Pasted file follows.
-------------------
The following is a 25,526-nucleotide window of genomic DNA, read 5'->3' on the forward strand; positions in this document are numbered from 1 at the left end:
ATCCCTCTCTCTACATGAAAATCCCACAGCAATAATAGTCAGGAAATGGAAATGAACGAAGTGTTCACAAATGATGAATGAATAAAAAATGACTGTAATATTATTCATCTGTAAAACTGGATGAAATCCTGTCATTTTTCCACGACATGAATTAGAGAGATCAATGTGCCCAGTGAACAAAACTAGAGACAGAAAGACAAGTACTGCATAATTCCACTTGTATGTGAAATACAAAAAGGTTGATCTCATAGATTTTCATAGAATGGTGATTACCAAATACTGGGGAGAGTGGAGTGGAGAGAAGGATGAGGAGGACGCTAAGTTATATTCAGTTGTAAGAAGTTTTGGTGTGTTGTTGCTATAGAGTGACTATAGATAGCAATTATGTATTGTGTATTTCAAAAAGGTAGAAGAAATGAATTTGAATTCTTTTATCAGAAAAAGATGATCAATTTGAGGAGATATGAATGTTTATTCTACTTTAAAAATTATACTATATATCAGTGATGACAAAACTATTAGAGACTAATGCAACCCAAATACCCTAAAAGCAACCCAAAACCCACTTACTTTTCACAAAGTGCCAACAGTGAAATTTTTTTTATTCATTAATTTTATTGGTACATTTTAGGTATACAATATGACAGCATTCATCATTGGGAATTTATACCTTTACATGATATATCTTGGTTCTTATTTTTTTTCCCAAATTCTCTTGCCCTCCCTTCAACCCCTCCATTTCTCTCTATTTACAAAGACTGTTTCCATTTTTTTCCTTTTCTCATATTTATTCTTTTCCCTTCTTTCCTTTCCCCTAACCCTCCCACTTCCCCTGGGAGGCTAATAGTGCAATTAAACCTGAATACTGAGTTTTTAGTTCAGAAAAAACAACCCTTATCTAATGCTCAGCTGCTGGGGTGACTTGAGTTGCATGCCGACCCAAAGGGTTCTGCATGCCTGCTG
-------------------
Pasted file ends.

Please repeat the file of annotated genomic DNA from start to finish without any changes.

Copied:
The following is a 25,526-nucleotide window of genomic DNA, read 5'->3' on the forward strand; positions in this document are numbered from 1 at the left end:
ATCCCTCTCTCTACATGAAAATCCCACAGCAATAATAGTCAGGAAATGGAAATGAACGAAGTGTTCACAAATGATGAATGAATAAAAAATGACTGTAATATTATTCATCTGTAAAACTGGATGAAATCCTGTCATTTTTCCACGACATGAATTAGAGAGATCAATGTGCCCAGTGAACAAAACTAGAGACAGAAAGACAAGTACTGCATAATTCCACTTGTATGTGAAATACAAAAAGGTTGATCTCATAGATTTTCATAGAATGGTGATTACCAAATACTGGGGAGAGTGGAGTGGAGAGAAGGATGAGGAGGACGCTAAGTTATATTCAGTTGTAAGAAGTTTTGGTGTGTTGTTGCTATAGAGTGACTATAGATAGCAATTATGTATTGTGTATTTCAAAAAGGTAGAAGAAATGAATTTGAATTCTTTTATCAGAAAAAGATGATCAATTTGAGGAGATATGAATGTTTATTCTACTTTAAAAATTATACTATATATCAGTGATGACAAAACTATTAGAGACTAATGCAACCCAAATACCCTAAAAGCAACCCAAAACCCACTTACTTTTCACAAAGTGCCAACAGTGAAATTTTTTTTATTCATTAATTTTATTGGTACATTTTAGGTATACAATATGACAGCATTCATCATTGGGAATTTATACCTTTACATGATATATCTTGGTTCTTATTTTTTTTCCCAAATTCTCTTGCCCTCCCTTCAACCCCTCCATTTCTCTCTATTTACAAAGACTGTTTCCATTTTTTTCCTTTTCTCATATTTATTCTTTTCCCTTCTTTCCTTTCCCCTAACCCTCCCACTTCCCCTGGGAGGCTAATAGTGCAATTAAACCTGAATACTGAGTTTTTAGTTCAGAAAAAACAACCCTTATCTAATGCTCAGCTGCTGGGGTGACTTGAGTTGCATGCCGACCCAAAGGGTTCTGCATGCCTGCTG